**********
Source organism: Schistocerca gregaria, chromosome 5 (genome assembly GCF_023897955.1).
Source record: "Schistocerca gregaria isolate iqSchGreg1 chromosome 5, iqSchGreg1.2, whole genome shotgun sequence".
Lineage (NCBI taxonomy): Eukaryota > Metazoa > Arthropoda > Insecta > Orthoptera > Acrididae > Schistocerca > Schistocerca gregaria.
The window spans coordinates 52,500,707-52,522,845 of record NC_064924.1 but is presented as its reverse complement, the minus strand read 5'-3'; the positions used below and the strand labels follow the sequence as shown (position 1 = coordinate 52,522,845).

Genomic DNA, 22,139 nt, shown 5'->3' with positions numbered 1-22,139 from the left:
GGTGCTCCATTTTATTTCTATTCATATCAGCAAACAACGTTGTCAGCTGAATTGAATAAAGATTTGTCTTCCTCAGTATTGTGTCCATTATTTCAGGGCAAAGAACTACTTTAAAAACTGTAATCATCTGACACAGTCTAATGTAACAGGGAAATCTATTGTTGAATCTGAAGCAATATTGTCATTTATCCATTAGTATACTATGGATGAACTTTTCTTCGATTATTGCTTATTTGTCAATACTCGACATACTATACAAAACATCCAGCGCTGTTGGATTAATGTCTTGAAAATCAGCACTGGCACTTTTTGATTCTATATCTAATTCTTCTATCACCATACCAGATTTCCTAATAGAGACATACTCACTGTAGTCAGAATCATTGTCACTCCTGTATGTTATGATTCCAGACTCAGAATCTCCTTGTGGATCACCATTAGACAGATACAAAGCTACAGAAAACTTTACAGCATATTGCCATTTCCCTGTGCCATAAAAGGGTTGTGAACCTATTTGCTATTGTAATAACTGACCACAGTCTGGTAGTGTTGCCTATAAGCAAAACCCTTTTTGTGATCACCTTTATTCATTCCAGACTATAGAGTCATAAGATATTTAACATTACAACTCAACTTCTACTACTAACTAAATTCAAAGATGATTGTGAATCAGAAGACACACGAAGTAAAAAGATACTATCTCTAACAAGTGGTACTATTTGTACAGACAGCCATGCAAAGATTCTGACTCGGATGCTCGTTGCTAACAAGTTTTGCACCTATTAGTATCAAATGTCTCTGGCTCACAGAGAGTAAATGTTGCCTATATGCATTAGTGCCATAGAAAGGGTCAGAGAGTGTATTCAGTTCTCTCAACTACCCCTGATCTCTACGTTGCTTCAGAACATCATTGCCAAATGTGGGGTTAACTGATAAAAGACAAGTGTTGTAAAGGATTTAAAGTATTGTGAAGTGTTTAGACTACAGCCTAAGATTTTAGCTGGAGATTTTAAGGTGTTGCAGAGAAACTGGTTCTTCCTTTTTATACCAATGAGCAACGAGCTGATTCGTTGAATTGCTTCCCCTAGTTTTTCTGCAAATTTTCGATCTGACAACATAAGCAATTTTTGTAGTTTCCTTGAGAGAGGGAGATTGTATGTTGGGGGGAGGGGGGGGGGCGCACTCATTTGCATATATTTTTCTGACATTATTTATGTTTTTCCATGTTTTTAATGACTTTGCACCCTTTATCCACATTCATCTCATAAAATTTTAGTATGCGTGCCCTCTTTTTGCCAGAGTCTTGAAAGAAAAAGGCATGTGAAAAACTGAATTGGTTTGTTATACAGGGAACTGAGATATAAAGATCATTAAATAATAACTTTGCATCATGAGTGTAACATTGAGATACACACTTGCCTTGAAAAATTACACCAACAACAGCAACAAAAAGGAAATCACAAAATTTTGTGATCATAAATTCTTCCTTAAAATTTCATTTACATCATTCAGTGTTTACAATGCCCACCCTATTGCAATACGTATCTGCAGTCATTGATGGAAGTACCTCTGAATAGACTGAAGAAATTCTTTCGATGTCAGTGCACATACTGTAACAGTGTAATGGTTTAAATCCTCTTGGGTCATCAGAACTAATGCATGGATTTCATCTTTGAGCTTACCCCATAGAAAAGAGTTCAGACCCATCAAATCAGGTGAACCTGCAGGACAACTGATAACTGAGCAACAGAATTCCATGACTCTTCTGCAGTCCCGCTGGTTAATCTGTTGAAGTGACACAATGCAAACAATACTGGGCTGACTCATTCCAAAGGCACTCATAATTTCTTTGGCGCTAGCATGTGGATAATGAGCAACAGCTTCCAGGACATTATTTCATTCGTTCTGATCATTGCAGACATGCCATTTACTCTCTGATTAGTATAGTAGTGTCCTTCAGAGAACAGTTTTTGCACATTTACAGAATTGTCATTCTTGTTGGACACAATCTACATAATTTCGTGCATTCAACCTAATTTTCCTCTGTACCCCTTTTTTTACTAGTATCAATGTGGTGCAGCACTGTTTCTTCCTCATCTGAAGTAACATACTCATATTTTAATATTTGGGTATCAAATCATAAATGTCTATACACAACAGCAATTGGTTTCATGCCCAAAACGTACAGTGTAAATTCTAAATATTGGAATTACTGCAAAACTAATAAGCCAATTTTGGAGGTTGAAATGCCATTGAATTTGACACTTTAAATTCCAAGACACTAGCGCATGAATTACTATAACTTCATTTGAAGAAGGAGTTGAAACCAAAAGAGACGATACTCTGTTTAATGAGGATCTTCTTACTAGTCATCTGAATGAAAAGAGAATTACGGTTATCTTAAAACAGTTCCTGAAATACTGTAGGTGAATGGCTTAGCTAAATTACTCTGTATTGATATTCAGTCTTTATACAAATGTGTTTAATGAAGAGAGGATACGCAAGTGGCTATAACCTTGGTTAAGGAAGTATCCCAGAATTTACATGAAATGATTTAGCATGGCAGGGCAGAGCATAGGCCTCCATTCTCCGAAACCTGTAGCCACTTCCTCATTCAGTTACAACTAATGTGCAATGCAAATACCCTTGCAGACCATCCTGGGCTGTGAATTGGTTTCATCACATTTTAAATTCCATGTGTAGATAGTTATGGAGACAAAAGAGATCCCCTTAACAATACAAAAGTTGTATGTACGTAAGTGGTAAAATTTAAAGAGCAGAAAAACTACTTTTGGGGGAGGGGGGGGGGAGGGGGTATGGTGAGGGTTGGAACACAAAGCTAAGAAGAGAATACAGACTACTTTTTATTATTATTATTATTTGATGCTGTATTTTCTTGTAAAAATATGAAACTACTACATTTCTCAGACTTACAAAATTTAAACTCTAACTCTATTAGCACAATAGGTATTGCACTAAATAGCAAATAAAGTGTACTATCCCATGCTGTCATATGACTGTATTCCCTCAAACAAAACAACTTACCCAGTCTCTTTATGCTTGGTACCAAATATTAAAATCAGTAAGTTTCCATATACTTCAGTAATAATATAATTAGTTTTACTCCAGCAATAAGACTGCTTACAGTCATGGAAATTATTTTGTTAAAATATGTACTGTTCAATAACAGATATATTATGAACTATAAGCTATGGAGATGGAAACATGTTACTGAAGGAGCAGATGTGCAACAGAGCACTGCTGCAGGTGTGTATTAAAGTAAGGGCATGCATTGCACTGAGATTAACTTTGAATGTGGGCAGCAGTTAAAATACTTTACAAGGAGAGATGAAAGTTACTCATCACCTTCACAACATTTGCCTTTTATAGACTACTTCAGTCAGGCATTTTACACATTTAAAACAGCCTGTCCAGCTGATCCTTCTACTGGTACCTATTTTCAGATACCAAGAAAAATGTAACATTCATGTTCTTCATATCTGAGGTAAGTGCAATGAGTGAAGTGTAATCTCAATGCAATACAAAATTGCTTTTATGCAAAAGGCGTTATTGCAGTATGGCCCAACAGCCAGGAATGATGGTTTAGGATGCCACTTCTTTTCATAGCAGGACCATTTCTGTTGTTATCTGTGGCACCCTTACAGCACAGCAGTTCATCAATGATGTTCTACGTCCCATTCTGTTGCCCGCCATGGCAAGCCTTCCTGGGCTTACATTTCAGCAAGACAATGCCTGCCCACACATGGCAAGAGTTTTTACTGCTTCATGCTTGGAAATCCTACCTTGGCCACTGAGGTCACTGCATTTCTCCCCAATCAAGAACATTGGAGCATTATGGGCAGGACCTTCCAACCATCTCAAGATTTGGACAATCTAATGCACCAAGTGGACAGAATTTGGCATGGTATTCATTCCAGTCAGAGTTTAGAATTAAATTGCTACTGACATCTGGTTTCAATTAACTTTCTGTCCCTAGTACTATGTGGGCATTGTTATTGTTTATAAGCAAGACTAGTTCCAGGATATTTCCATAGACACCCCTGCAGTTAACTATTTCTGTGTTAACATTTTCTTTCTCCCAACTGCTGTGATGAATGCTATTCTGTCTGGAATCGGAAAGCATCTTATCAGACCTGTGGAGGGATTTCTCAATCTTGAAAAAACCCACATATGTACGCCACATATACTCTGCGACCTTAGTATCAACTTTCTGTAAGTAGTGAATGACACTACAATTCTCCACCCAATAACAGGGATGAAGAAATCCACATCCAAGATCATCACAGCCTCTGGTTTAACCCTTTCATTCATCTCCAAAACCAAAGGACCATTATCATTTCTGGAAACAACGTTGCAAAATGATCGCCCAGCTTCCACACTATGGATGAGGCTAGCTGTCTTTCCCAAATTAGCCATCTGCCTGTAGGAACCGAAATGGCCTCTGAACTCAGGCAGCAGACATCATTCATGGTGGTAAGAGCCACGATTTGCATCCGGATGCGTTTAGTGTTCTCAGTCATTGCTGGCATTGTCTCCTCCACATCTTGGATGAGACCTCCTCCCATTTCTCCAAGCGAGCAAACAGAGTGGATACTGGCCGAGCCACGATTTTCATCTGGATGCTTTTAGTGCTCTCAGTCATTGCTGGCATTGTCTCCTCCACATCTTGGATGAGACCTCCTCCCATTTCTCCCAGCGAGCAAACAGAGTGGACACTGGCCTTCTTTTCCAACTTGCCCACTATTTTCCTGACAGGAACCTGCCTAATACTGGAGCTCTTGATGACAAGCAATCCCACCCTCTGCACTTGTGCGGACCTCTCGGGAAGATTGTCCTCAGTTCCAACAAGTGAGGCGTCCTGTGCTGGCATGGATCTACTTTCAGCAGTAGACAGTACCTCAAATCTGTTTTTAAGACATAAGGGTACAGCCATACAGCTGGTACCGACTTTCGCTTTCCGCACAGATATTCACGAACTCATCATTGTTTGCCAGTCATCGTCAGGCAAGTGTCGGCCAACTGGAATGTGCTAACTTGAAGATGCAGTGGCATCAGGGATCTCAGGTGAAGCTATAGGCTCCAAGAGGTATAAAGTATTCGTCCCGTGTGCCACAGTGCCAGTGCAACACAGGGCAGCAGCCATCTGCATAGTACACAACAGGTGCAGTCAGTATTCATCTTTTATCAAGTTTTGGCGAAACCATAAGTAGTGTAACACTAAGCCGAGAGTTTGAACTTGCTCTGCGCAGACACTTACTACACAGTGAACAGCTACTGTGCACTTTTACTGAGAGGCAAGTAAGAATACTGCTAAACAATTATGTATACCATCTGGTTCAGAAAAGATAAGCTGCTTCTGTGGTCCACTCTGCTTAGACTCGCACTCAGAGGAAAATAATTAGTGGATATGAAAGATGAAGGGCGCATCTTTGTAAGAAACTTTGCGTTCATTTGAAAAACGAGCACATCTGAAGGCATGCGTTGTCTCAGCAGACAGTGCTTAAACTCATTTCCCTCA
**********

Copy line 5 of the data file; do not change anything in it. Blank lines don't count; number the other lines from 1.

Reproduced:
Genomic DNA, 22,139 nt, shown 5'->3' with positions numbered 1-22,139 from the left: